Monday, November 30


Image Samples

With a kitten.


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Sunday, November 29



Forge.  I mean, Filter Forge.

For $49 (it's currently half price; I paid $99) you get 6702 Photoshop filters.

Not all of them are useful, but there's 6702 of them.  If I only find a use for 60 of them for my theme library, that's as many as Photoshop and the Alien Skin library combined.

Update: Playing some more with FilterFrog.  The filters range from humdrum to how did they do that?!  Many of the effects are both striking and attractive.  I'm tempted to upgrade to the Pro version, even though it doesn't really give me any features that I actually need.  (It does allow you to edit the filters and create your own, and work with very high resolutions, but with 6702 existing filters I don't really need the former, and for web work I don't really need the latter.)

Update: The Starter, Basic, and Standard versions support two cores; the Pro version supports as many as you have.  That does make it more tempting, because some of these filters aren't terribly fast.

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Together, They Fight Crime... Or Something

Meet Strawberry and Pocky.


She's a crazy gun-wielding notary public.  He's an endangered Iberian Lynx on the run from the mob.

Together, they blow the crap out of monsters.

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Saturday, November 28


That's A Relief

Photoshop's batch processing allows me to apply multiple effects to each image, and save the results of each effect to a different director.  So I can set the whole thing up to run as a single process.

So each time I add new images to the library, I don't have to run 40+ different batch jobs, just the one.  Which is 40+ times less work for me.

Don't know if my CPU is ever going to forgive me, though.

Update: Must remember to include "close image" command at the end...  Otherwise it doesn't.

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If It's Not Too Hot To Touch, It's Not Too Hot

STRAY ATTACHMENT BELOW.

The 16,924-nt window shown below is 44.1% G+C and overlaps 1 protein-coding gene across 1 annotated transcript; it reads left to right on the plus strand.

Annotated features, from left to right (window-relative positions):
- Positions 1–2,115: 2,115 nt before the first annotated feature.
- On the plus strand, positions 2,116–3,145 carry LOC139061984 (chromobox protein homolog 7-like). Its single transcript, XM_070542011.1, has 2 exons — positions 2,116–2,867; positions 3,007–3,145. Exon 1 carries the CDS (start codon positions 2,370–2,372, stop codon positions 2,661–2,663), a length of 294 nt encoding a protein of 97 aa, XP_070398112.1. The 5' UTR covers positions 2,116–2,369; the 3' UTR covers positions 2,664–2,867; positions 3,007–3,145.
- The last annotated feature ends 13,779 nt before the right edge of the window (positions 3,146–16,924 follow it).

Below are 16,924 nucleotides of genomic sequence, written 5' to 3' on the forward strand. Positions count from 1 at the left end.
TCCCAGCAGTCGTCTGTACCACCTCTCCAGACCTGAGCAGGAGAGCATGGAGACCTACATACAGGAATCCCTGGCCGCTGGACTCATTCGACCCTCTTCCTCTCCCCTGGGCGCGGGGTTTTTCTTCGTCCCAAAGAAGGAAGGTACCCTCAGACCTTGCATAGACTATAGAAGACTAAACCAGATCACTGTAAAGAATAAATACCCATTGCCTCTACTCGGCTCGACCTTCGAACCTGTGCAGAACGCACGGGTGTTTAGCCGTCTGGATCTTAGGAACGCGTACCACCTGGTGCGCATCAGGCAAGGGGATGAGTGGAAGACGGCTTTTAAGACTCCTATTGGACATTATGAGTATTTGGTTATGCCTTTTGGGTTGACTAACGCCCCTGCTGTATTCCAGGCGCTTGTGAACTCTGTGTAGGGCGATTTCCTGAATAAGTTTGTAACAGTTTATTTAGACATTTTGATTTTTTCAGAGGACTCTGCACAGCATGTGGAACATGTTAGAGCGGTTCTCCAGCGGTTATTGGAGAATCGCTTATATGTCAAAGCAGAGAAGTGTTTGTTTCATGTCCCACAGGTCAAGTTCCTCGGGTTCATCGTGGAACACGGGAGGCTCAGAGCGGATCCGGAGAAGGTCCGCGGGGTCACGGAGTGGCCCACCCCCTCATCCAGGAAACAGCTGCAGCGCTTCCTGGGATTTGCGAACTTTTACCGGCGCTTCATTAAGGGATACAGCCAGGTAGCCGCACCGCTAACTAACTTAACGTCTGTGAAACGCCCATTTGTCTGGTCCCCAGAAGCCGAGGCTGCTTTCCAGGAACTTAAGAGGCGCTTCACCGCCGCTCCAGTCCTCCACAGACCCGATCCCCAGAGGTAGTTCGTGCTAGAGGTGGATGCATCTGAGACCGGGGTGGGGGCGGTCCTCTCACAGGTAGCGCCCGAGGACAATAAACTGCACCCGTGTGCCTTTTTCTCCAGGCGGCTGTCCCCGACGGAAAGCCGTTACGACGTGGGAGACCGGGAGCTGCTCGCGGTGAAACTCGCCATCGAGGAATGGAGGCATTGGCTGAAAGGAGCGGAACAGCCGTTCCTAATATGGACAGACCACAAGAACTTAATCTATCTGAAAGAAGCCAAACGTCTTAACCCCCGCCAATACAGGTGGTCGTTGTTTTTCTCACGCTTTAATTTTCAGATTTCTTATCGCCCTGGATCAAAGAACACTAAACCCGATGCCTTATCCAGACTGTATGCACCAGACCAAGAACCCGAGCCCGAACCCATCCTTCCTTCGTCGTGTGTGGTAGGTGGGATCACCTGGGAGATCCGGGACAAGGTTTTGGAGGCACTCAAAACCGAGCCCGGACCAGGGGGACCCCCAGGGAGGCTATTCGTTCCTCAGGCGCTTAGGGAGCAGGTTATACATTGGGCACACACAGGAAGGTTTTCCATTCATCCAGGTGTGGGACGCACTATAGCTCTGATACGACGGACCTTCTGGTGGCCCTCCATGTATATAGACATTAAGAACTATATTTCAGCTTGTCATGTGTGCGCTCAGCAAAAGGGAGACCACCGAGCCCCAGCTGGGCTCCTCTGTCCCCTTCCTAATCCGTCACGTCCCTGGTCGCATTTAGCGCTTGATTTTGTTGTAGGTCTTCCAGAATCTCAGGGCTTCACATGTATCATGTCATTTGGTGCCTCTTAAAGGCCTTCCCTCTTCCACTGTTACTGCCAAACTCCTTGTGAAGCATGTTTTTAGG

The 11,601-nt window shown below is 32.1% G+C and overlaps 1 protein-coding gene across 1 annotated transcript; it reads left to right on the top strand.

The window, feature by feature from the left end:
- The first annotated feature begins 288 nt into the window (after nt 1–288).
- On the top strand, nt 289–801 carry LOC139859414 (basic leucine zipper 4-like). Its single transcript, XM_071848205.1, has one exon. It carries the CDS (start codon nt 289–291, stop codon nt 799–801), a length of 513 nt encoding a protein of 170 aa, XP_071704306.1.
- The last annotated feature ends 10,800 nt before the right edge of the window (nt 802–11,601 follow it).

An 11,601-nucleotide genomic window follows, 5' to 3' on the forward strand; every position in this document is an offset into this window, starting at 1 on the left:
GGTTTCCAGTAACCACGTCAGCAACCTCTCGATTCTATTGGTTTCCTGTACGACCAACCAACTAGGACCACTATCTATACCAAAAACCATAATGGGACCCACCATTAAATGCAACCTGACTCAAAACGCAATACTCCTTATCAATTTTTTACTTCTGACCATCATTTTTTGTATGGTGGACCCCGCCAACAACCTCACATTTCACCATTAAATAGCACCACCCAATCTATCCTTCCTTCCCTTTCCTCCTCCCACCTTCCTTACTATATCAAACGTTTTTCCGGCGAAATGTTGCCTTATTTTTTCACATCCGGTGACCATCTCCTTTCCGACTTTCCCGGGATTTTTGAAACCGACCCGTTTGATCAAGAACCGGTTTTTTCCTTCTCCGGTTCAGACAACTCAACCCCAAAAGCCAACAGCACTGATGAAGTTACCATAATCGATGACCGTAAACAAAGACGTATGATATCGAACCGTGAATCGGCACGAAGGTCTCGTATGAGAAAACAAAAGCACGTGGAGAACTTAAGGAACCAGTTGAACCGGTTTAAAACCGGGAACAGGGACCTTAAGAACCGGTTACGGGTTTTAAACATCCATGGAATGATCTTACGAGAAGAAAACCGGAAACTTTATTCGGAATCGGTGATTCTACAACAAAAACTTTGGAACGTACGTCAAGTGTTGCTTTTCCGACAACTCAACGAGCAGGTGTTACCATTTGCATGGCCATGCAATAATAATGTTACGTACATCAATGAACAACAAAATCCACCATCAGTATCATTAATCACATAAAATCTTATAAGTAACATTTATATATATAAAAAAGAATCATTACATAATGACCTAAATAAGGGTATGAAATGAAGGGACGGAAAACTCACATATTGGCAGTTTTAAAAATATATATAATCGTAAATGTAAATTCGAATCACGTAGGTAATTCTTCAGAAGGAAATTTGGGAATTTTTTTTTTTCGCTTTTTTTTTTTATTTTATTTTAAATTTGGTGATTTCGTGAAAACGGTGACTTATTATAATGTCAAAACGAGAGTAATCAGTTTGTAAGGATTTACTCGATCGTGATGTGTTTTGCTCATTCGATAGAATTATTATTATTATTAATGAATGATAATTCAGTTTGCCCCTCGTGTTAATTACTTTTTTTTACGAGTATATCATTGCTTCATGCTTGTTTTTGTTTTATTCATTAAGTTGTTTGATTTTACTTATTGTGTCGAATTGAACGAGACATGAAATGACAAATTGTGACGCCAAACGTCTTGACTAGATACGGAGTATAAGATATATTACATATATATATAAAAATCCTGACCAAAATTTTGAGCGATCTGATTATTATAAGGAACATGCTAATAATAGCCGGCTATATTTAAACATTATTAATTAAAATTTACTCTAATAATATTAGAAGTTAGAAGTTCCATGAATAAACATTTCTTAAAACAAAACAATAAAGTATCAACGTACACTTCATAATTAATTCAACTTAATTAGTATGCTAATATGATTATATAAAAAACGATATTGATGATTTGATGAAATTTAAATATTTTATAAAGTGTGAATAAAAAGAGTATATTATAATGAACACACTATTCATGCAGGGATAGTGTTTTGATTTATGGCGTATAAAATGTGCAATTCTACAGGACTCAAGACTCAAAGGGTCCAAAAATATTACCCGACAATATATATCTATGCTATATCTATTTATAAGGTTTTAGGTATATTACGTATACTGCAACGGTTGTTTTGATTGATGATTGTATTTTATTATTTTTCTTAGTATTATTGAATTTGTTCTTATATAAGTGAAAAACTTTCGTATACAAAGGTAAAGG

So I was binkling merrily away in Snap Art 2 and found an oil painting effect which I quite liked, and applied it to a sample photo to see the results full scale, and


What the?!

Okay, it's stopped now.  Sounded like maybe something got stuck in a fan?  Don't know.  I mean, it couldn't have been anything to do with the program, after all, if I undo it and do it ag-



Where's that coming from?  I didn't think I had the case speaker hooked up.  It doesn't seem to be coming from the main speakers.  Let's crank this image up to 4x size and redo the filter, so that I have time to track it down -


It's coming from the motherboard.  Aha!  It's the CPU temperature alarm.  It's the first time I've run heavily multi-threaded floating-point code, and it's been a warm day, so I've probably had the alarm set too low all along and this is just the first time I've tripped it.  I'll just reboot, bump up the temperature alarm in BIOS to whatever the next higher setting is, and all should be well.

Hmm, currently set to go off at 70°C.  I can bump that up to 80°C, but that seems rather high.  Still, my CPU is rated to run at what, 85°C?  So that's okay. 

(Actually, it's not - after rebooting and looking it up, it's only rated for 61°C.  Older AMD chips were indeed rated that high, but more recent chips are generally in the 60-70°C range.  Anyway...)

La la la...  (Prepares dinner while Windows boots.)

So open Photoshop, open the image, run the filter ag-



Well, let's find a program that will tell me what the CPU temperature is so I can see what the alarm should be set to.

Okay, CPU temperature is 35°C (and ambient is 25°C), and it jumps up to


43°C for a couple of seconds when I run the filter.  In other words, the temperature alarm is worse than useless.

So I'm going to shoot it.